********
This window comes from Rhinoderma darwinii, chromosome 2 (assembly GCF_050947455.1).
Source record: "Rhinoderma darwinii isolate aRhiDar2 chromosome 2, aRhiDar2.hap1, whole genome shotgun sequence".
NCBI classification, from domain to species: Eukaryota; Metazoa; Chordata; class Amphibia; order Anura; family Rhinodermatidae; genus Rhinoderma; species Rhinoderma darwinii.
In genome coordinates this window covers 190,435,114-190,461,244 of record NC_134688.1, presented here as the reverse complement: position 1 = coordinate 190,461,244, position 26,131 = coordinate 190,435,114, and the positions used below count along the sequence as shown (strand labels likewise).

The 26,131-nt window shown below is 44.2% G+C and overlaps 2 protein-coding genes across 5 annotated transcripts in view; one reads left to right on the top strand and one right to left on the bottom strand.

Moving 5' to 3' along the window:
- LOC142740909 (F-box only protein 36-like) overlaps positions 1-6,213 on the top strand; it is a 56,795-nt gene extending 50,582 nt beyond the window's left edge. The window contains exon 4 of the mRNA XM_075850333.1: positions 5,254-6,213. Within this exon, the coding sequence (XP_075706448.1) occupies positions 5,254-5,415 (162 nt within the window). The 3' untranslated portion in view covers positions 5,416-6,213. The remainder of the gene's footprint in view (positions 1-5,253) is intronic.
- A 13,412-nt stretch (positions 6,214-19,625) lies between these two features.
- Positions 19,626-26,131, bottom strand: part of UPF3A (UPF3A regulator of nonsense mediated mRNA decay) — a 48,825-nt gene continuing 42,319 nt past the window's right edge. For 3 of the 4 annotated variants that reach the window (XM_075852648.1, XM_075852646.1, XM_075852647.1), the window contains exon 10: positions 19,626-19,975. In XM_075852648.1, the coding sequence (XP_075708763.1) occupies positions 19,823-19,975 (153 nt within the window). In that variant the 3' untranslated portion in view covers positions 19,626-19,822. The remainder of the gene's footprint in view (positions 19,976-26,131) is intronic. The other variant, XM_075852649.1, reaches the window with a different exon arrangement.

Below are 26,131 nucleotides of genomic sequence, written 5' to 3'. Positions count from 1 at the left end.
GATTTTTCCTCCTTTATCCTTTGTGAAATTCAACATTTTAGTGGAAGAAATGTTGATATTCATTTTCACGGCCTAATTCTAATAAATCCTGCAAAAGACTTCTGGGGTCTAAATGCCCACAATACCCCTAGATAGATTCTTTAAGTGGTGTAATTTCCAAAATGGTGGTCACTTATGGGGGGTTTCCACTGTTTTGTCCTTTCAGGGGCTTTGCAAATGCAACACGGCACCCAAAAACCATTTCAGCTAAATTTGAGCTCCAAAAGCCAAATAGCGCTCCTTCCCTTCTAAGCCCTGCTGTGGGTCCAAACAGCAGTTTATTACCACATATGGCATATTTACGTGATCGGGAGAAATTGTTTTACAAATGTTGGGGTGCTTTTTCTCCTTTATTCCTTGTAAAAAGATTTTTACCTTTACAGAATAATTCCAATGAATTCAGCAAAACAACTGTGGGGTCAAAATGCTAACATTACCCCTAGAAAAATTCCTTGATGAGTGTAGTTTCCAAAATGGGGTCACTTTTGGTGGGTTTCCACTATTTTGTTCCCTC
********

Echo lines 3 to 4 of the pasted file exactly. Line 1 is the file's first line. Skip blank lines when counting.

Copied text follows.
NCBI classification, from domain to species: Eukaryota; Metazoa; Chordata; class Amphibia; order Anura; family Rhinodermatidae; genus Rhinoderma; species Rhinoderma darwinii.
In genome coordinates this window covers 190,435,114-190,461,244 of record NC_134688.1, presented here as the reverse complement: position 1 = coordinate 190,461,244, position 26,131 = coordinate 190,435,114, and the positions used below count along the sequence as shown (strand labels likewise).